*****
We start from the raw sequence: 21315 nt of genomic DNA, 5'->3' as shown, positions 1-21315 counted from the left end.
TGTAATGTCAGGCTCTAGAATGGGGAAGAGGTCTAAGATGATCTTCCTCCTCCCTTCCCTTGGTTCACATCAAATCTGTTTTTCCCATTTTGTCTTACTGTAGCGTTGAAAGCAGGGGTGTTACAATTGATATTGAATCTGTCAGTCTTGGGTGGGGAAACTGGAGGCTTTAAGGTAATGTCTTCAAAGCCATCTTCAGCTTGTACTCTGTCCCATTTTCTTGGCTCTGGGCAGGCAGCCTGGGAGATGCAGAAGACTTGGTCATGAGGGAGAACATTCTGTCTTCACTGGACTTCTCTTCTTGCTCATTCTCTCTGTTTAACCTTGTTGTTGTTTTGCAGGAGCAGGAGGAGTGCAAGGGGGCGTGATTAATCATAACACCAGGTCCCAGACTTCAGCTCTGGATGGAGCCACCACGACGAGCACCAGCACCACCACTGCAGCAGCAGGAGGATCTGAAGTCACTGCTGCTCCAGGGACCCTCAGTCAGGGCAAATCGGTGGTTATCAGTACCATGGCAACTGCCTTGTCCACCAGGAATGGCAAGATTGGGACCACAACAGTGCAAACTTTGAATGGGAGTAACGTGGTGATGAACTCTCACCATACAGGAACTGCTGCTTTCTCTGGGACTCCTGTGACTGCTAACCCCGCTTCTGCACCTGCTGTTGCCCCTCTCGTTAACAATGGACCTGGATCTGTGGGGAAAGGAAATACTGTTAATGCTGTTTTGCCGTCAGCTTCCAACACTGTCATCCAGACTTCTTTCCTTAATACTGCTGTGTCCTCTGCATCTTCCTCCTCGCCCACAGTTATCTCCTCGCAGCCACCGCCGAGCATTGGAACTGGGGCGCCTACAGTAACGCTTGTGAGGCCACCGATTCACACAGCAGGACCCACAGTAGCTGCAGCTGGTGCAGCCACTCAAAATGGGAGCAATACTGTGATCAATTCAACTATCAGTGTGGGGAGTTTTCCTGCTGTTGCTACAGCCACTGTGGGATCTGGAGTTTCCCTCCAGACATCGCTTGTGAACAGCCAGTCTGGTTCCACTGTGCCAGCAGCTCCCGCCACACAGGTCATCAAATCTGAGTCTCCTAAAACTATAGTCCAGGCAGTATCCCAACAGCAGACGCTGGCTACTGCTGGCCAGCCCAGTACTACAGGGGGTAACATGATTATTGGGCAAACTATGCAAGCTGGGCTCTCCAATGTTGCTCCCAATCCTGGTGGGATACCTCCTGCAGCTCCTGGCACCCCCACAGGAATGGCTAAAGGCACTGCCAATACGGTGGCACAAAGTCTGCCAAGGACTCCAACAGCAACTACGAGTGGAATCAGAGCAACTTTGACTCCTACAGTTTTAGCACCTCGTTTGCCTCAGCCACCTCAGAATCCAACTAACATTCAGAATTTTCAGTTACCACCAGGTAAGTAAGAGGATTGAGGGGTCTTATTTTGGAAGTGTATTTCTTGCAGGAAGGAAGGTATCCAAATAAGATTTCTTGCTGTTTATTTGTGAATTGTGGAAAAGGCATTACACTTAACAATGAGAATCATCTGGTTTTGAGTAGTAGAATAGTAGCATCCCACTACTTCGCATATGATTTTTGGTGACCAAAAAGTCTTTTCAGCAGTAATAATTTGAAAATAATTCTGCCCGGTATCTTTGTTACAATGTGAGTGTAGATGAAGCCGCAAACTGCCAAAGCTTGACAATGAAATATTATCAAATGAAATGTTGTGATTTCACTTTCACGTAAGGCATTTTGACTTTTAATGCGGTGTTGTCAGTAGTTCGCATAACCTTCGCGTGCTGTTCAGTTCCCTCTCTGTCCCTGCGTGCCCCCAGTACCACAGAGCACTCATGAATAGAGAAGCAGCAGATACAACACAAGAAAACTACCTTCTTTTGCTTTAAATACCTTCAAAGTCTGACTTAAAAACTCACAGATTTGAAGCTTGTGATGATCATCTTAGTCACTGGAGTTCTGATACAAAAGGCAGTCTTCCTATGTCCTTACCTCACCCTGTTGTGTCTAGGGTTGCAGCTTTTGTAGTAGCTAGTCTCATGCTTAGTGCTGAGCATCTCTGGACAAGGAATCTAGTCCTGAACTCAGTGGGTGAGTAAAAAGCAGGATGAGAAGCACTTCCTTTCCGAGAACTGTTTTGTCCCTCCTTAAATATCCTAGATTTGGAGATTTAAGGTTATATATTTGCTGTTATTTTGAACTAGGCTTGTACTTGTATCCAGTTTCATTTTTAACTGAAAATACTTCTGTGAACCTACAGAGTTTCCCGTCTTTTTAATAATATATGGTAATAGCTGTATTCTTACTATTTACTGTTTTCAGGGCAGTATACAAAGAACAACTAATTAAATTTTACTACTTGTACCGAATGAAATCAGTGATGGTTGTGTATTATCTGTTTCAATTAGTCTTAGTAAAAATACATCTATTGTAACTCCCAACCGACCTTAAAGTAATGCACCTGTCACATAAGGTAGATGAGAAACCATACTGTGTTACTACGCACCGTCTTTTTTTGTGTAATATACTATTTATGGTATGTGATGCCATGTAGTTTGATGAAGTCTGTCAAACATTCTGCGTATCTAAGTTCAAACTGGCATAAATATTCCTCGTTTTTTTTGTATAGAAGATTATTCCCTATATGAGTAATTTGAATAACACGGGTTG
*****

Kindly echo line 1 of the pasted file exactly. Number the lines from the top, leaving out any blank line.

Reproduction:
We start from the raw sequence: 21315 nt of genomic DNA, 5'->3' as shown, positions 1-21315 counted from the left end.